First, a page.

Tinwhistle tablature is printed in addition to, not instead of, standard notation. The tinwhistle tablature will appear under the last staff, no matter how many staves appear in the standard notation portion. Each line of whistle tablature displays only the highest note of one voice, but, up to four lines of whistle tablature can be printed. Specifying whistle tablature is easy. On the command line use the "-W" switch. The full syntax is "-WnK" where "n" is the voice number and "K" is the key of the whistle. The key is specified as a pitch letter plus "b" or "_" for flat and "#" or "^" for sharp. As in abc source, commas lower the pitch an octave and apostrophes raise it. (D Bb C# ^C and c' are all valid examples.) -W1D will print whistle tablature for the first voice, and the lowest note on the whistle is the same as the note "D" in the abc source.

Note that there is no space between the -W and the "1D" – this is a change from the other switches and I keep telling myself I should get around to making it consistent. But I've always got actual functionality to add instead...

This is probably a good time to mention the new "-V" switch. That switch "turns off" the specified voice, so that it is not printed. This is especially convenient if you have abc that is in four-part harmony on two staves and you just want to print one part with tablature.

jaabc2ps -e 1 -W1D -V 2 -V 3 -V 4

The above line would print only the first voice, with tinwhistle tablature below the staff.

Up to four lines of whistle tablature can be specified:

jaabc2ps -e 1 -W1D -W2D -W3D, -W4D,

The above line would print four lines of tablature below the staves. The first two would be for a "high whistle" and the second two for a "low whistle." Note that the specification of tablature runs from top to bottom so we would probably want to reverse the order of all of the "-W" switches in the above example (to produce the tab sets in the same order that they presumably appear in the standard notation).

There are no whistle-tablature-specific parameters in the format file.

S T R I N G   T A B L A T U R E

The string tablature generator will do its best to interpret standard ABC.  There are a few "extensions" to the abc syntax that you may use to help the tab generator out.  These extensions are NOT part of the abc standard and should not be used in abc files that you distribute or make publicly available.

Like tinwhistle tablature, string tablature prints in addition to the standard notation and appears below the bottom stave. You can have up to four sets of string tablature, and can mix string tablature and tinwhistle tablature freely. String tablature is printed above whistle tablature. Theoretically, you could have several staves of standard notation, four lines of whistle tablature, and four sets of string tablature from a single run. In practice the output from something like that would be very confusing.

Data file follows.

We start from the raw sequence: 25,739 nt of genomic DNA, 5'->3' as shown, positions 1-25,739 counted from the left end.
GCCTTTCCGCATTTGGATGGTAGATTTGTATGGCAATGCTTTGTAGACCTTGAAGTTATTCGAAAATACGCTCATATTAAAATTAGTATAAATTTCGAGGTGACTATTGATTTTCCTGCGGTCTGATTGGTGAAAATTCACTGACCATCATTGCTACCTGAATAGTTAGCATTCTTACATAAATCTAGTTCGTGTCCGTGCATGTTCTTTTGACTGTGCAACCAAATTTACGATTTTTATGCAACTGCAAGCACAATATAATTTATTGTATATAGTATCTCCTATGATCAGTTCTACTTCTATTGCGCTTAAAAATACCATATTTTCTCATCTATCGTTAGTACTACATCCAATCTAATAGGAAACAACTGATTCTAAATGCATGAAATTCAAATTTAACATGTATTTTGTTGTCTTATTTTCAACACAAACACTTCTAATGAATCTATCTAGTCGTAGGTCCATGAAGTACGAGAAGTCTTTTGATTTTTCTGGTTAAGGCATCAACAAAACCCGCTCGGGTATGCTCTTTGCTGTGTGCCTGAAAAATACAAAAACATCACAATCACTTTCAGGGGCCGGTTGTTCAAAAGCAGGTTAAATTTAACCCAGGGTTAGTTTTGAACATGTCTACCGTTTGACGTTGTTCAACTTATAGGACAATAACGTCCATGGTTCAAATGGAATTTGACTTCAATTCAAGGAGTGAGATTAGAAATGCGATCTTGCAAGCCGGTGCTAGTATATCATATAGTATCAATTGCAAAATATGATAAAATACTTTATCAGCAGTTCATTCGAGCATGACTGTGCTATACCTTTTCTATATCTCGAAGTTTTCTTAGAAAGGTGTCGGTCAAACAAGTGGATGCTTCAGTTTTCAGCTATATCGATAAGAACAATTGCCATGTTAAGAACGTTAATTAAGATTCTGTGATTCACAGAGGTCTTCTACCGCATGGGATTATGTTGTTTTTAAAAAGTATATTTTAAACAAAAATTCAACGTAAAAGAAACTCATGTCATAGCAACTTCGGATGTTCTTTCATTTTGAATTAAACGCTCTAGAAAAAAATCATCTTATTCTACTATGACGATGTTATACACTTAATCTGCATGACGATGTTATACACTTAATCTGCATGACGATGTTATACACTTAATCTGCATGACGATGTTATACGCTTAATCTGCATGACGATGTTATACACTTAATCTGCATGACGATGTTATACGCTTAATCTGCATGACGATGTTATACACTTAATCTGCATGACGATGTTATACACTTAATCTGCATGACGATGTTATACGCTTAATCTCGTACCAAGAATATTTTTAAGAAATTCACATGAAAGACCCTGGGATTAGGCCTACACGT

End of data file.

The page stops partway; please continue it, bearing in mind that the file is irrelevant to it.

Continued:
String tablature prints as many notes as possible from a single voice. If you have used the new voice joining option, the tablature will use all notes that were joined to a single stem for the specified voice.

String tablature is specified on the command line similarly to whistle tablature. Square brackets below denote optional items, don't actually use the brackets on the command line.

"n" is the voice number just as for whistle tablature. "F" is the fret spacing and must be one of: C - chromatic (guitar, for example) D - mountain dulcimer (mixolydian) D+ - mountain dulcimer with a 6-1/2 fret "P" - each "P" is the pitch of one string or course of strings. The pitch is specified exactly as in abc source. One to eight strings may be specified. "c" is an optional capo fret. When this parameter is present no frets lower than the specified number will be used. ":marked" is an optional parameter specifying that the open string (or capo fret) is to be explicitly marked whenever an up or down bow is encountered in the music. For notes that do not have an up or down bow only the notes actually present in the abc are tabbed. This is useful for a "bum-ditty" style where all strings are swept on the 2 and 4 but only the melody strings are plucked on the 1 and 3, for example. ":simple" is the default -- only notes that actually exist in the abc source are tabbed.